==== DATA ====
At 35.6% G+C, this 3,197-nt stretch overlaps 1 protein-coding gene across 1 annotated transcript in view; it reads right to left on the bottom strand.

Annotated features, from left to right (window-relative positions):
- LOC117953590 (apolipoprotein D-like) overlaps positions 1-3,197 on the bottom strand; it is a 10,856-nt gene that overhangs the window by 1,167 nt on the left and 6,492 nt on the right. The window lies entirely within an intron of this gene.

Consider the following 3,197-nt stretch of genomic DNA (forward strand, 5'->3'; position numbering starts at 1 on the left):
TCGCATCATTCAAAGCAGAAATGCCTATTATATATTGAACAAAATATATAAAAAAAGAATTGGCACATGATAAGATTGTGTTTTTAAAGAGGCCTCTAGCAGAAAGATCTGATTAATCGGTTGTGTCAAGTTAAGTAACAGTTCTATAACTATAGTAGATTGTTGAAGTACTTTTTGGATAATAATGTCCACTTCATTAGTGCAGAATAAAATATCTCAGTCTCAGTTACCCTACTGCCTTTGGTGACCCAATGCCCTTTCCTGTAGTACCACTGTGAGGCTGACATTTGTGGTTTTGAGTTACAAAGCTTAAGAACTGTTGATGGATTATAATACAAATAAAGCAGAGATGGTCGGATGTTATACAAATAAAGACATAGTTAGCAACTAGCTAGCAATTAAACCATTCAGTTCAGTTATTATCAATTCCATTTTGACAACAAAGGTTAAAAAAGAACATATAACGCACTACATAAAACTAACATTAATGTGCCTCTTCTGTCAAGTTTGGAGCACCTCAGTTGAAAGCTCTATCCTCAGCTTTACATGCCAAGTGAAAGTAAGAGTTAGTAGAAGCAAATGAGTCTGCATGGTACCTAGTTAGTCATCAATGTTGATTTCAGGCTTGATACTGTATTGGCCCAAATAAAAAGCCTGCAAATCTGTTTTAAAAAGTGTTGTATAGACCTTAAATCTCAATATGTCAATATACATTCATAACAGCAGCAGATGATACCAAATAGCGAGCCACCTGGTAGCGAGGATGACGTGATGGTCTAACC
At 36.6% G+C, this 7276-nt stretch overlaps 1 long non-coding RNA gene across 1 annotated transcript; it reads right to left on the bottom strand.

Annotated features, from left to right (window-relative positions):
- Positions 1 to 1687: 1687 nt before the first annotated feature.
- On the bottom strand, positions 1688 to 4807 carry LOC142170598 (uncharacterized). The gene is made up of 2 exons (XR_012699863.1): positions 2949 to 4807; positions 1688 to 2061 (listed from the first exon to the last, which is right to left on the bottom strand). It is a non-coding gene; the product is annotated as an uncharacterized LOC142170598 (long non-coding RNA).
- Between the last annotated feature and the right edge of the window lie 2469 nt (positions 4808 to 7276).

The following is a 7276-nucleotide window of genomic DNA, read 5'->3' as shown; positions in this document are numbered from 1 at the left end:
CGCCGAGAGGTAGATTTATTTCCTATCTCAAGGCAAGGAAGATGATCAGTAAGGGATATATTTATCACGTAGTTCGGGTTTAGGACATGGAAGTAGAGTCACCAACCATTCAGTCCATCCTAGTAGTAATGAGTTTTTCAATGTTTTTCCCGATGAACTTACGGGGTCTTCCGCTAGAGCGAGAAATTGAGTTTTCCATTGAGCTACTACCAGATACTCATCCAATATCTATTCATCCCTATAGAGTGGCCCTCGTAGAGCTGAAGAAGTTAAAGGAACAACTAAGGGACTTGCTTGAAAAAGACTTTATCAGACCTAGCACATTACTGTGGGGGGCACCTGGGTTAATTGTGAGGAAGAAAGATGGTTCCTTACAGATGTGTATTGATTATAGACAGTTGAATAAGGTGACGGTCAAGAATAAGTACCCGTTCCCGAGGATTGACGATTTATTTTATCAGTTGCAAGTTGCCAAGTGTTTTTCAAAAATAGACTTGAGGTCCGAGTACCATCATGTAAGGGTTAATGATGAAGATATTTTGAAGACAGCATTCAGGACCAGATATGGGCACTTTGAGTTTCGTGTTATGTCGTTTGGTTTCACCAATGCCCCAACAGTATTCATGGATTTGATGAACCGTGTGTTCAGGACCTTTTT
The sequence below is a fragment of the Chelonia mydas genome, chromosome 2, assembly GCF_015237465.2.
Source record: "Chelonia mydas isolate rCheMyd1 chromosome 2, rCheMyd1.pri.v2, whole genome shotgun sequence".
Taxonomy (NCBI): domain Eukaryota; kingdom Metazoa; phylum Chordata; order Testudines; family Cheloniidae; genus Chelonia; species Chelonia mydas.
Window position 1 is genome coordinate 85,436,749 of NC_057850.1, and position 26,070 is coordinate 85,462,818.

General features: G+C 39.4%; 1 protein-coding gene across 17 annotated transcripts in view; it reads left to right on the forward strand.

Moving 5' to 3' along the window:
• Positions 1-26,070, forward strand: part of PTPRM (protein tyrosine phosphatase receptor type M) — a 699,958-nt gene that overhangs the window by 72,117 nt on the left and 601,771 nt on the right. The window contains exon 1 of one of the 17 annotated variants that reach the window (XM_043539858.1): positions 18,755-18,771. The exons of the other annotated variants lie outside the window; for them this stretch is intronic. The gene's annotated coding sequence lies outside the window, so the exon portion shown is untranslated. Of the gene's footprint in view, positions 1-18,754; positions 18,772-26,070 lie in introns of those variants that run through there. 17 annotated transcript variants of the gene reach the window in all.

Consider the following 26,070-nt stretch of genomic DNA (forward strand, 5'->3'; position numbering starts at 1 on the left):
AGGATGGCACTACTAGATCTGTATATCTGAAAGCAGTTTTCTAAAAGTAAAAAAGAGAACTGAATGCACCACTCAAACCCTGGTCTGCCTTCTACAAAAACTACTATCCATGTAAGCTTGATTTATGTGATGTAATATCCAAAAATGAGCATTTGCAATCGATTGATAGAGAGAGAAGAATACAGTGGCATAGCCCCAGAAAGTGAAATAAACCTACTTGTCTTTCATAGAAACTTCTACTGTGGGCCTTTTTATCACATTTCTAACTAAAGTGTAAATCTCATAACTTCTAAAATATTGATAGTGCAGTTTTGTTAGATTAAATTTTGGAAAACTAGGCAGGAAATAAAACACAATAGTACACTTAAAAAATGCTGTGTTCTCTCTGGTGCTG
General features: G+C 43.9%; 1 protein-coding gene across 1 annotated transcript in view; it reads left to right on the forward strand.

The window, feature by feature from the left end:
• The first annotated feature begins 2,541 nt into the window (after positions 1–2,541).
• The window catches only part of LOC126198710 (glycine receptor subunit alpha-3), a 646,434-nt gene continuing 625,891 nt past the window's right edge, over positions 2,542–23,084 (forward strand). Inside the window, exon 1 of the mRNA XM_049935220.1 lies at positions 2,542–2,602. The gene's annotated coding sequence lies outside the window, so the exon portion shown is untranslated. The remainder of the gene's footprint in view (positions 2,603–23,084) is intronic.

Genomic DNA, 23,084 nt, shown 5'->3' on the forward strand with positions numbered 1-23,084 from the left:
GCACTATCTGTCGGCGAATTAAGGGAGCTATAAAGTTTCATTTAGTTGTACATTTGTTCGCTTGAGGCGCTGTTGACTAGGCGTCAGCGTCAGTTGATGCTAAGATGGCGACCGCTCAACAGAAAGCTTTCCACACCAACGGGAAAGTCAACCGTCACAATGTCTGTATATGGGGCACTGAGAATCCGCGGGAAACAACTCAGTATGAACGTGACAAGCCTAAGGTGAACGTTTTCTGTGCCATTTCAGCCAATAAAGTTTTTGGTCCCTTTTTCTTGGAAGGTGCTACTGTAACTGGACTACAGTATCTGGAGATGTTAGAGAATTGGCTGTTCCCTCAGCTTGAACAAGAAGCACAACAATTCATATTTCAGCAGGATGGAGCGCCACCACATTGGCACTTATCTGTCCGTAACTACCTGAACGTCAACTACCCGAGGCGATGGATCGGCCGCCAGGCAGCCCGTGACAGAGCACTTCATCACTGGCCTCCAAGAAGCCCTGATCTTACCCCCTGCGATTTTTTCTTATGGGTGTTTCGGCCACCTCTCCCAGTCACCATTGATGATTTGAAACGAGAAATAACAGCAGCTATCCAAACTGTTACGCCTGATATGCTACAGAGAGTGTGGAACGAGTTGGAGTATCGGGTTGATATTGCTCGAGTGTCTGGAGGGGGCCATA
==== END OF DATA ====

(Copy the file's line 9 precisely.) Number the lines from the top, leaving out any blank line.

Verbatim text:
- On the bottom strand, positions 1688 to 4807 carry LOC142170598 (uncharacterized). The gene is made up of 2 exons (XR_012699863.1): positions 2949 to 4807; positions 1688 to 2061 (listed from the first exon to the last, which is right to left on the bottom strand). It is a non-coding gene; the product is annotated as an uncharacterized LOC142170598 (long non-coding RNA).